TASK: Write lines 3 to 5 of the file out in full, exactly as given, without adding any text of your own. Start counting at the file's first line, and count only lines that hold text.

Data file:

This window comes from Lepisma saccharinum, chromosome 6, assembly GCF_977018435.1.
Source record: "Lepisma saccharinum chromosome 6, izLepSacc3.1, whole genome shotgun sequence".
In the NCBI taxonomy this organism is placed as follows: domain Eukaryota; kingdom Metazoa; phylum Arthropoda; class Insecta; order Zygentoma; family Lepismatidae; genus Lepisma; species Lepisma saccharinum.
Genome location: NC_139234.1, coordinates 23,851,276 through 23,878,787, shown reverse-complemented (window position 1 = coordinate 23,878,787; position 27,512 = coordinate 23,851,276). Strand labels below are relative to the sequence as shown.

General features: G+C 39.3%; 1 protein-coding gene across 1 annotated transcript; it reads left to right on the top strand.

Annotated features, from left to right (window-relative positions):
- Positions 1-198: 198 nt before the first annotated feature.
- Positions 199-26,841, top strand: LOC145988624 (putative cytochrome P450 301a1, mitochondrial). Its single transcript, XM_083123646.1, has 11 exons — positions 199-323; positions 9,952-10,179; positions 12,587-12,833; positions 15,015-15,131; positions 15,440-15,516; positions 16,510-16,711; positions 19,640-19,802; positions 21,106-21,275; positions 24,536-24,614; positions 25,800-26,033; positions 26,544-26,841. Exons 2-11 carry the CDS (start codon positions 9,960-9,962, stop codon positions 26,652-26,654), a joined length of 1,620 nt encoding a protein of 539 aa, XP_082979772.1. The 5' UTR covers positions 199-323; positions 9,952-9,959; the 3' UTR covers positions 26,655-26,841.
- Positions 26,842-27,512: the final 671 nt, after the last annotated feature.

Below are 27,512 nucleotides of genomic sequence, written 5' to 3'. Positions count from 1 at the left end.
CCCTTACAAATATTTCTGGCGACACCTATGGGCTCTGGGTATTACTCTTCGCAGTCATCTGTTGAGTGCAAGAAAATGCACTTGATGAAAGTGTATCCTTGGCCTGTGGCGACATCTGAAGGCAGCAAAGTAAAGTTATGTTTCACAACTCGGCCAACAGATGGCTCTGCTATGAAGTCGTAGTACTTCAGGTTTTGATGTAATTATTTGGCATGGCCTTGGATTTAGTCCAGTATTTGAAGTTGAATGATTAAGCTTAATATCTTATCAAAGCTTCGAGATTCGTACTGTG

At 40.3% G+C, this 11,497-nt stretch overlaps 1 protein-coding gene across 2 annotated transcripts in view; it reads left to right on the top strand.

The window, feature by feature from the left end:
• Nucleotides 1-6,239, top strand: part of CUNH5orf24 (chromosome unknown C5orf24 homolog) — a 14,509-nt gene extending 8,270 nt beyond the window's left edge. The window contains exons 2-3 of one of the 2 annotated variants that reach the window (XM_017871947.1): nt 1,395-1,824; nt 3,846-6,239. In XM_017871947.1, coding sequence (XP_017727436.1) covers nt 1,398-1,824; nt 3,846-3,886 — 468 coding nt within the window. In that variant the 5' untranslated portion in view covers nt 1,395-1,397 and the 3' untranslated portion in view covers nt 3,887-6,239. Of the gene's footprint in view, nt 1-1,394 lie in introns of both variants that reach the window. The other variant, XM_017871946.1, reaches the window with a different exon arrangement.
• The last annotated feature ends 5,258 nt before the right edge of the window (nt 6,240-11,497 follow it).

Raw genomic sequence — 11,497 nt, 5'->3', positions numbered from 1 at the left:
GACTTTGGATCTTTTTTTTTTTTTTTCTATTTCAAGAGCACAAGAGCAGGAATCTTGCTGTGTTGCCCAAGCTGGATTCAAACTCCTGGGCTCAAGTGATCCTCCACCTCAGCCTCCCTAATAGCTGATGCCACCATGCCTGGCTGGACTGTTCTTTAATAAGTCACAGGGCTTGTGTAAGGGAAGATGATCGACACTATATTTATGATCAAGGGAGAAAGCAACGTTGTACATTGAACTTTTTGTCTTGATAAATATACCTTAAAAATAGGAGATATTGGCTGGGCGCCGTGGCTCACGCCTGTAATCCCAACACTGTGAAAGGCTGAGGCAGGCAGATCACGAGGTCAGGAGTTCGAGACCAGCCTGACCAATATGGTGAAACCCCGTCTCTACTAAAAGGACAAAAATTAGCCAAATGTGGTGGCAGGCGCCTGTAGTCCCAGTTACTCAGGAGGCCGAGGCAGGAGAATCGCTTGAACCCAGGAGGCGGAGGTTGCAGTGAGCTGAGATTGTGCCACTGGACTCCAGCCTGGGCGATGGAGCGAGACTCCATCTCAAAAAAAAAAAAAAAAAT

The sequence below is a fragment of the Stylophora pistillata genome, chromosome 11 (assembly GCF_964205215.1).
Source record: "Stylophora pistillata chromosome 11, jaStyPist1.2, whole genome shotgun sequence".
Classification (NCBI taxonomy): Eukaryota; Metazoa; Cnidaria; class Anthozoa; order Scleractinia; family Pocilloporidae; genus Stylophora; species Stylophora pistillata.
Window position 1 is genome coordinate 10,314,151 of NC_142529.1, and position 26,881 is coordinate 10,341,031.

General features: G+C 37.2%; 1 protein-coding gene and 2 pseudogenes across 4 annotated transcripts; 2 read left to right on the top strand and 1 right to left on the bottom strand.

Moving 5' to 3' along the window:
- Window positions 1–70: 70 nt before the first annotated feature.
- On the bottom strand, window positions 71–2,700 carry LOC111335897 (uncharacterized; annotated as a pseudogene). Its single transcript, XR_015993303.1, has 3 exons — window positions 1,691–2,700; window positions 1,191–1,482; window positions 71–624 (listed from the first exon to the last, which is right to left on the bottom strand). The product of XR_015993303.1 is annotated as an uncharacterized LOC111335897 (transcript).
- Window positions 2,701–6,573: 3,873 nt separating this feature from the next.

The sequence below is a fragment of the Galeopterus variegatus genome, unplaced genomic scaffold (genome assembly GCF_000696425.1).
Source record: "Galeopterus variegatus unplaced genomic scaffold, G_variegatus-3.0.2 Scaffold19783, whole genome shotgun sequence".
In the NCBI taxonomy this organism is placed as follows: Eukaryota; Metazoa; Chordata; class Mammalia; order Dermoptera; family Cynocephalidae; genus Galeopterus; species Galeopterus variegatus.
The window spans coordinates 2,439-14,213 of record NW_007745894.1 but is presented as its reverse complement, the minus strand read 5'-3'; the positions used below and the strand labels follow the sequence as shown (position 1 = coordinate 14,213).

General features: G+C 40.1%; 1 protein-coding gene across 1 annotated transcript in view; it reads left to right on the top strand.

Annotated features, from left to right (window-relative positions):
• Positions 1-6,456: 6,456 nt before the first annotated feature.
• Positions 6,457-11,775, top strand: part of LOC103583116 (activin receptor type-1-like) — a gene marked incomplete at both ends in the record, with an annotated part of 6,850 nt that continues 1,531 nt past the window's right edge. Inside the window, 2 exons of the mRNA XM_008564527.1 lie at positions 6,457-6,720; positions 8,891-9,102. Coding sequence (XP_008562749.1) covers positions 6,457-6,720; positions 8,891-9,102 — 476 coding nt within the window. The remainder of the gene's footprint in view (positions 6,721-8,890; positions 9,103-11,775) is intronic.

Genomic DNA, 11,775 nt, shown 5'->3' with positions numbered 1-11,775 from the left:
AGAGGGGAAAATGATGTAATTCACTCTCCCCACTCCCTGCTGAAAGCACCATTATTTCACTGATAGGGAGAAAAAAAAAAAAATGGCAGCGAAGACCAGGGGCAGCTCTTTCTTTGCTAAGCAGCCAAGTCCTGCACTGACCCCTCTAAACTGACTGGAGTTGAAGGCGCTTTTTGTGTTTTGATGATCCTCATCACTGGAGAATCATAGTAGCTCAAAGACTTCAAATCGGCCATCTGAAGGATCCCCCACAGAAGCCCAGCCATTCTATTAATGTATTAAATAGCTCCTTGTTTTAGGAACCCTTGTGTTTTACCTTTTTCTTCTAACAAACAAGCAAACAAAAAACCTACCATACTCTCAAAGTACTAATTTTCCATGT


In the NCBI taxonomy this organism is placed as follows: domain Eukaryota; kingdom Metazoa; phylum Arthropoda; class Insecta; order Zygentoma; family Lepismatidae; genus Lepisma; species Lepisma saccharinum.
Genome location: NC_139234.1, coordinates 23,851,276 through 23,878,787, shown reverse-complemented (window position 1 = coordinate 23,878,787; position 27,512 = coordinate 23,851,276). Strand labels below are relative to the sequence as shown.

General features: G+C 39.3%; 1 protein-coding gene across 1 annotated transcript; it reads left to right on the top strand.